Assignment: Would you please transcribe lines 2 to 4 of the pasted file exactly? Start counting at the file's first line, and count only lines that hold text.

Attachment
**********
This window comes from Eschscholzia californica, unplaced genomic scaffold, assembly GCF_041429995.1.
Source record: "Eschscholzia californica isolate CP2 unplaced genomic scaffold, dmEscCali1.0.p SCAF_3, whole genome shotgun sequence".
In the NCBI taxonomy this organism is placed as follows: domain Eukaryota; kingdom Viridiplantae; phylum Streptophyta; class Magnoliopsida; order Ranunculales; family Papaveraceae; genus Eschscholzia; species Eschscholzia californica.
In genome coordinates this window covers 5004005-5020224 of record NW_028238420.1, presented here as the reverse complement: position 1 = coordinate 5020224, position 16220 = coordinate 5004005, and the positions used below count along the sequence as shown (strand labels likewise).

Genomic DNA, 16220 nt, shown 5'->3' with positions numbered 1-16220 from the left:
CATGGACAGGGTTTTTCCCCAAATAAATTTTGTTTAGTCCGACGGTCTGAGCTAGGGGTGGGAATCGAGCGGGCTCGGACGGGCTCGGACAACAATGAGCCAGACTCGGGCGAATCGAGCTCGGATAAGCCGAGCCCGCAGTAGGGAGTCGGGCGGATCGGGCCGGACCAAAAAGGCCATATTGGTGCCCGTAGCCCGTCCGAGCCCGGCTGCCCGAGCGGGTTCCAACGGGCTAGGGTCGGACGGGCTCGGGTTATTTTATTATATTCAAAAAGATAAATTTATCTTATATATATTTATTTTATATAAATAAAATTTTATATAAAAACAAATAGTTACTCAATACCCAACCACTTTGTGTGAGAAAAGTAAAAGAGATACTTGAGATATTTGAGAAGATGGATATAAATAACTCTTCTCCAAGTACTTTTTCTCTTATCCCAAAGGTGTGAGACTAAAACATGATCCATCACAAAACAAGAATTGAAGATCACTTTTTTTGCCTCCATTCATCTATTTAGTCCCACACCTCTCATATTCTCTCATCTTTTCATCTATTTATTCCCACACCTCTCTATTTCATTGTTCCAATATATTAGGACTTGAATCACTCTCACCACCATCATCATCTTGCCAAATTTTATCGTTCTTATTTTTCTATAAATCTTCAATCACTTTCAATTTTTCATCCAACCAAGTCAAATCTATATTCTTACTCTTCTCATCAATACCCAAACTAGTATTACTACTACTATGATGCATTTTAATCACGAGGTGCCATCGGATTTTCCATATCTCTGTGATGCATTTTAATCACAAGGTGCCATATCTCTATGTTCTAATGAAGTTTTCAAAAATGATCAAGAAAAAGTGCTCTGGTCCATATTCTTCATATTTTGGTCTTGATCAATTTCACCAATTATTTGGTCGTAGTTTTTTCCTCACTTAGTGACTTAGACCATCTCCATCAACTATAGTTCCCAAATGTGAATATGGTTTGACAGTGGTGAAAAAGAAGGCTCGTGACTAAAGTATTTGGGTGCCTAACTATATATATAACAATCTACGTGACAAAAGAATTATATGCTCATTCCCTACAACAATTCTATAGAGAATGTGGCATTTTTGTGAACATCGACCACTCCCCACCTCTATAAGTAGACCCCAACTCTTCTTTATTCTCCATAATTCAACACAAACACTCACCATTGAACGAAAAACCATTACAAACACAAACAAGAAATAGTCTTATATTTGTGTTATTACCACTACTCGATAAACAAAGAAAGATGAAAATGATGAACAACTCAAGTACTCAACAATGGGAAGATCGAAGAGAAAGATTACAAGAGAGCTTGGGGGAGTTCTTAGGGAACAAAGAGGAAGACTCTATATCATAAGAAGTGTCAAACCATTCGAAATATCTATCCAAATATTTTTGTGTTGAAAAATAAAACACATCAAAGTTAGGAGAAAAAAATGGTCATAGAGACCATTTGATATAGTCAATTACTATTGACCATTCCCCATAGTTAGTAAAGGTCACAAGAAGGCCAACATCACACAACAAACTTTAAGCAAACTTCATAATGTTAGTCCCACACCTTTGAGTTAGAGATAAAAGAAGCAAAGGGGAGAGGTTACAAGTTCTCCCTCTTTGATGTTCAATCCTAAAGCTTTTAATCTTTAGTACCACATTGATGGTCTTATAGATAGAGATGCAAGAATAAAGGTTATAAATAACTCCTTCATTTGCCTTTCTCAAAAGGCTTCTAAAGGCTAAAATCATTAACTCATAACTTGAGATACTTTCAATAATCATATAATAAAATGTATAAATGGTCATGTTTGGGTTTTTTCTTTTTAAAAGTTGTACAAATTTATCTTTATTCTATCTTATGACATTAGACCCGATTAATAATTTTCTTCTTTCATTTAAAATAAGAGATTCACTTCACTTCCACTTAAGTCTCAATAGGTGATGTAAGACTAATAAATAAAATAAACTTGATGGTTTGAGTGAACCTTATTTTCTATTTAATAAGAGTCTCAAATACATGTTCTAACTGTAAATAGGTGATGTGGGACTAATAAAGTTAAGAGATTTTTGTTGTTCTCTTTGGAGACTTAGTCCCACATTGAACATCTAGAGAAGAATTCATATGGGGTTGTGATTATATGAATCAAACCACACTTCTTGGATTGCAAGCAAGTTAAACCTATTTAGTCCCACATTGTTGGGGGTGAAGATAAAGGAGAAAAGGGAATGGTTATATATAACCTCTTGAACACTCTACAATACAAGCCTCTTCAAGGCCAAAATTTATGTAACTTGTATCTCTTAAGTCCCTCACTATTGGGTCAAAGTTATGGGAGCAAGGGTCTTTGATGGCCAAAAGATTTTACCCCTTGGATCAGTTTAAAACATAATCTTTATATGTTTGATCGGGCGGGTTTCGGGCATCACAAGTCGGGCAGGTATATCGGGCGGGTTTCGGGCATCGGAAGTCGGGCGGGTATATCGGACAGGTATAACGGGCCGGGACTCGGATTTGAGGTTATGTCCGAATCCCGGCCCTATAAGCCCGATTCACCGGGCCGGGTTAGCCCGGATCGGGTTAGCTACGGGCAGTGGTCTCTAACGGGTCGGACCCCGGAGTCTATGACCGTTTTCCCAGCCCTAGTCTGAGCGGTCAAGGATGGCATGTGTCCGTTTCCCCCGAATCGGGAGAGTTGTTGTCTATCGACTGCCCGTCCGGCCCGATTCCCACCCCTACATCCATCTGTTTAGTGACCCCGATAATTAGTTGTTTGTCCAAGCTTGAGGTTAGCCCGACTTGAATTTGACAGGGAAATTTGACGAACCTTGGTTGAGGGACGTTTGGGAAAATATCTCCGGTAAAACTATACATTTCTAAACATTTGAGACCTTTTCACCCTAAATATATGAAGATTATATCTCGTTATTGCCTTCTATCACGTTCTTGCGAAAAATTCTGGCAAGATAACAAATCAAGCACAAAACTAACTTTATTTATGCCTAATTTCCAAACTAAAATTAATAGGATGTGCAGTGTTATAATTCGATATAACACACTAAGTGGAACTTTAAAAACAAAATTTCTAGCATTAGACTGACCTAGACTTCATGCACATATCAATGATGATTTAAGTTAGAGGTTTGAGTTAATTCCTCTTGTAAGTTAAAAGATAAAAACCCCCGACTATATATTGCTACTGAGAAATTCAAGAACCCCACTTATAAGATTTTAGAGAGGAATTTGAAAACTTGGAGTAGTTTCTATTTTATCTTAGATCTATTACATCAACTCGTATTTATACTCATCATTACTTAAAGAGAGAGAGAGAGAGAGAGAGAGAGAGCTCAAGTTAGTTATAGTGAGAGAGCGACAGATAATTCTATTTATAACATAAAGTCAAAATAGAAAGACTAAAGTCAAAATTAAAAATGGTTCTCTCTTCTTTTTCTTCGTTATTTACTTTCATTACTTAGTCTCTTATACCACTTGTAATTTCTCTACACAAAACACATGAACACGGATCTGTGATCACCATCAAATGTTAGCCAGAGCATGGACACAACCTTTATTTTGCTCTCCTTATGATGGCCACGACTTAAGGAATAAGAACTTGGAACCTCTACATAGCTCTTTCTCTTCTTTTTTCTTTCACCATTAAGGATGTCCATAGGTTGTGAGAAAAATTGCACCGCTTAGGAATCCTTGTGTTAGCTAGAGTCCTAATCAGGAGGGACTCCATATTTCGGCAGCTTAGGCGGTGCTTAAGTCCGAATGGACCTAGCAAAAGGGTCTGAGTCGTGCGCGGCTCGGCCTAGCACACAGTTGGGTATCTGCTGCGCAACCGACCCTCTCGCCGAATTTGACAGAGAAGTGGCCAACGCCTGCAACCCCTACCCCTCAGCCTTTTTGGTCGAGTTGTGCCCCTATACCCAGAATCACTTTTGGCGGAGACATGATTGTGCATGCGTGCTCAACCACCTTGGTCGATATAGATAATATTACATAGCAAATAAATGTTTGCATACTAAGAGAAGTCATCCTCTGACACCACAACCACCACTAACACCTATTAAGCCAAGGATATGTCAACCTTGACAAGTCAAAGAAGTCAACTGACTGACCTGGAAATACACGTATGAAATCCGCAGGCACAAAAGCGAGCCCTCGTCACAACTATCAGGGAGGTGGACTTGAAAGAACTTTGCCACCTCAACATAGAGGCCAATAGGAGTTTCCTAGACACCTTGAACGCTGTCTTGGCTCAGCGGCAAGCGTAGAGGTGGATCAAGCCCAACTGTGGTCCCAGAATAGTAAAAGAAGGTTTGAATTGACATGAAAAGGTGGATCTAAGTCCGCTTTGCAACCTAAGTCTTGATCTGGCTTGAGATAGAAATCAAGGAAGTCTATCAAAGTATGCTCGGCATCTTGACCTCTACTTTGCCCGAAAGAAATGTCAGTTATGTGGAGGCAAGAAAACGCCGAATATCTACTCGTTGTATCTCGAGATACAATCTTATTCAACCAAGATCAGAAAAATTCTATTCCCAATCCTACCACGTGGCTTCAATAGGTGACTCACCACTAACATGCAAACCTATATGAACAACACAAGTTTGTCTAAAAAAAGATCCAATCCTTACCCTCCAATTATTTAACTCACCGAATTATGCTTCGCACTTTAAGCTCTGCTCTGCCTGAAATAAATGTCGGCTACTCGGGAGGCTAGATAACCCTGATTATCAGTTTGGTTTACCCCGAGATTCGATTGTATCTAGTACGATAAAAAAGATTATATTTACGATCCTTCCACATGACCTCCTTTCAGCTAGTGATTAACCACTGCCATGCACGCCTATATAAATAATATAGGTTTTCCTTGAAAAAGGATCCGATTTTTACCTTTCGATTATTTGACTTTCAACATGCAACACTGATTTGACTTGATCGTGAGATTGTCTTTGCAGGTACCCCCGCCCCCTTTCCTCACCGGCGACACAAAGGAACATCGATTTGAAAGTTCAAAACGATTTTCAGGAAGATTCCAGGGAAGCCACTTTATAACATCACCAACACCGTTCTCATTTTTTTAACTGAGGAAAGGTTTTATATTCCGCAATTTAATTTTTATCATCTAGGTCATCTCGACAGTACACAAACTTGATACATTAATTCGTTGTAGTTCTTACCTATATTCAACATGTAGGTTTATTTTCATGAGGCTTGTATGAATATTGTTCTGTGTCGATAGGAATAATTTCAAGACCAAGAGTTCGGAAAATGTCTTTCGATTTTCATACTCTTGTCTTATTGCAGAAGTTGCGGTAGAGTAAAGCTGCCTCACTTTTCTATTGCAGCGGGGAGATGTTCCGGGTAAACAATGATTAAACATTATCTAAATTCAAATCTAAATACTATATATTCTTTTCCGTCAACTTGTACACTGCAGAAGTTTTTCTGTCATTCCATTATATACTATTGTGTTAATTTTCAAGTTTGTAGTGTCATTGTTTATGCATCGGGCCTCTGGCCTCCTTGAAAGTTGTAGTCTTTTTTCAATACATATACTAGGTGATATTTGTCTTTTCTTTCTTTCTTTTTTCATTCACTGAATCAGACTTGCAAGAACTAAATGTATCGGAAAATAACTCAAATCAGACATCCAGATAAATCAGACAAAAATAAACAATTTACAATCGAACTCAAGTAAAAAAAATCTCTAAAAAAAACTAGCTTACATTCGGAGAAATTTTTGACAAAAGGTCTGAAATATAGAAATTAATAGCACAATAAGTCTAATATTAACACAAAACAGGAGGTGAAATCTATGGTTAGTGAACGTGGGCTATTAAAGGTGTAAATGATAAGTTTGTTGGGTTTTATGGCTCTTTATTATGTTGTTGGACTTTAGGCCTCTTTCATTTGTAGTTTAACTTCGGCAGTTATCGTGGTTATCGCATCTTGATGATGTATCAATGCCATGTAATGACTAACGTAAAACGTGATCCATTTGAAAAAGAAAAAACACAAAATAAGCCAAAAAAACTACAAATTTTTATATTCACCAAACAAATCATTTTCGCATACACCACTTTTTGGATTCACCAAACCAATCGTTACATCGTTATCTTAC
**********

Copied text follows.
Source record: "Eschscholzia californica isolate CP2 unplaced genomic scaffold, dmEscCali1.0.p SCAF_3, whole genome shotgun sequence".
In the NCBI taxonomy this organism is placed as follows: domain Eukaryota; kingdom Viridiplantae; phylum Streptophyta; class Magnoliopsida; order Ranunculales; family Papaveraceae; genus Eschscholzia; species Eschscholzia californica.
In genome coordinates this window covers 5004005-5020224 of record NW_028238420.1, presented here as the reverse complement: position 1 = coordinate 5020224, position 16220 = coordinate 5004005, and the positions used below count along the sequence as shown (strand labels likewise).